The biliary tract obstruction syndrome develops due to compression by the tumor mass of the major bile ducts, first of all, the common and lobar intrahepatic ones. The patient constantly complains about arching pains in the right hypochondrium. The patient also starts to be bothered by itching, the skin and scleras become yellowish. Spontaneous bouts of fever occur. Urine color becomes dark (beer-like).
The inferior vena cava compression syndrome is accompanied by persistent edemas of the lower extremities that remain unchanged during the day, accompanied by accumulation of fluid in the abdominal cavity. The pain becomes diffuse throughout the abdomen.
Gradually, the severity of the astheno-vegetative syndrome together with the biliary tract and inferior vena cava compression syndrome increases. The hepatic function decompensation leads to a weight loss up to cachexia, the extreme degree of exhaustion, while there is a deterioration in appetite up to a complete food rejection.
The portal hypertension syndrome with compression of the portal vein adds to compression of the biliary tract, and as a result, obstructive jaundice develops. Consequently, by the law of communicating vessels there occurs an expansion of veins of the esophagus, rectum and anterior abdominal wall (cirsomphalos), which leads to episodic hemorrhages from the dilated veins. A small ascites enlarges, reaching a maximum of 20-25 liters according to our clinical data.
The most dangerous condition develops closer to the end of the disease, manifesting itself in persistent vomiting lasting up to a day, especially with scarlet blood, black excrements, and a great abdomen enlargement. As a rule, there is gastric or intestinal bleeding that requires urgent surgical assistance.
In order to avoid these complications, we recommend regular control examinations, including liver ultrasound at least once every month, and abdominal MRI with intravenous contrast enhancement at least once every 3 months. Only thus can a life prolongation with a satisfactory general condition be achieved. Late detection results in death of the patient.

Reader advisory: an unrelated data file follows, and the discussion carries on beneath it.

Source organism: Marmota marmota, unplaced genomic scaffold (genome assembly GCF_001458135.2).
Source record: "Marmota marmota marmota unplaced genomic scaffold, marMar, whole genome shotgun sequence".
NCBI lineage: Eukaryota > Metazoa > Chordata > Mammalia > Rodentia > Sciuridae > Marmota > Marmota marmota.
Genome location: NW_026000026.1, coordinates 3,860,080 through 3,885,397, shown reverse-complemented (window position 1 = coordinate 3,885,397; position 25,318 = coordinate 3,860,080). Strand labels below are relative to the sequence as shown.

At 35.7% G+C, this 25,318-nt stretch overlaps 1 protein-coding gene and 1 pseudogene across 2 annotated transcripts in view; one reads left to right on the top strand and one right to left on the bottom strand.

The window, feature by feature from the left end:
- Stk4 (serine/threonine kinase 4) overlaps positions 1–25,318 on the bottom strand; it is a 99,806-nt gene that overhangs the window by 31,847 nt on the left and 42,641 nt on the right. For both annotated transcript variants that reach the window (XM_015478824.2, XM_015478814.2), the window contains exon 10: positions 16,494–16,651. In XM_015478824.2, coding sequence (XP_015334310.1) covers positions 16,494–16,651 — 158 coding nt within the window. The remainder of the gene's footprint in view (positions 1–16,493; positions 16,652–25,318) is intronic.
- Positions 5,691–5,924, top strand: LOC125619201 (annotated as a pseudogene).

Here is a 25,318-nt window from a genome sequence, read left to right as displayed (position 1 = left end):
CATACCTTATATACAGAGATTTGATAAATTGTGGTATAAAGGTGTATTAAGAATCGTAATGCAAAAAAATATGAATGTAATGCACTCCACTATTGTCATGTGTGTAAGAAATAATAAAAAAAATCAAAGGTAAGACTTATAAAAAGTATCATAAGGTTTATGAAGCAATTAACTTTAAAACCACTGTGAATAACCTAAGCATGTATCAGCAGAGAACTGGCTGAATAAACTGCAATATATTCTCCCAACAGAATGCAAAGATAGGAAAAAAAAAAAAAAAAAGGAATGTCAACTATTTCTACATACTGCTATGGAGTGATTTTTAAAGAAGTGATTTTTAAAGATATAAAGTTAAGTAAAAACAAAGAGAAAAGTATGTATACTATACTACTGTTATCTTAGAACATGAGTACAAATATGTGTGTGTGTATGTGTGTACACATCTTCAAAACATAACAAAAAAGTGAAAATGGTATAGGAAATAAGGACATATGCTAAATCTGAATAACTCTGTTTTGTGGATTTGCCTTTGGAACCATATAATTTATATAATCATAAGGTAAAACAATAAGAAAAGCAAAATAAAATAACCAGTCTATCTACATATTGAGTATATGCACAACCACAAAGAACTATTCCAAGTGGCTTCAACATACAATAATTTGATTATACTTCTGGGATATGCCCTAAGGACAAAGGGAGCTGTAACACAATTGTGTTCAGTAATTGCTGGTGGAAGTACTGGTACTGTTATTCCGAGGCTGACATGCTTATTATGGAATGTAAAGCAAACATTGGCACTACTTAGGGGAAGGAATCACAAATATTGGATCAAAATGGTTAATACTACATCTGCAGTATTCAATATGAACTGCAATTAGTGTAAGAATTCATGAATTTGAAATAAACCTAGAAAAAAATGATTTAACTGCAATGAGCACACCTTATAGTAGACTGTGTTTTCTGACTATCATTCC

Diagnostics of hepatic cancer metastases
In most cases, hepatic cancer metastases are diagnosed during some other examination (for example, in a planned cholecystectomy), less frequently during the examination regarding the lesion nature clarification with the primary cancer of other localization.
As a rule, study includes non-invasive and invasive examination methods. Among the non-invasive ones, the simplest and most accessible is liver ultrasound which mainly performs the screening function. However, its resolution limits make it impossible to detect metastases less than 0.4-0.5 cm in diameter.
Such visualization methods as PET-CT, CT or MRI scan allow to assess their size, number, location, growth pattern, to detect suppuration, disintegration and involvement of neighboring tissues and organs in the tumor process.
However, the diagnostics of micrometastases in the hepatic area is based on portography with contrast enhancement, which allows a detailed study of the state of blood flow in the portal vessels. Micrometastases themselves are detected on portograms on the basis of depletion of the vascular pattern in the area of metastatic lesions. With their help, damage to the vascular bed can be observed, while the procedure is supervised on the CT monitor.
Invasive diagnostics of hepatic cancer metastases involves a liver biopsy, including using a needle (fine-needle aspiration biopsy) or a special instrument called trephine (core needle biopsy, trephine biopsy).
It is necessary to dispel the myth that a liver biopsy leads to growth of the tumor or the appearance of peripheral metastases. It does not - liver biopsy does not increase the risk of metastatic spreading.
The biomaterial is sent to a specialized laboratory for histological and immunohistochemical studies. On the one hand, 2/3 of metastases coincide in their histological portrait with the maternal tumor, however, 1/3 do not.
All of the above diagnostic methods are available for patients of the Clinic Medicine 24/7.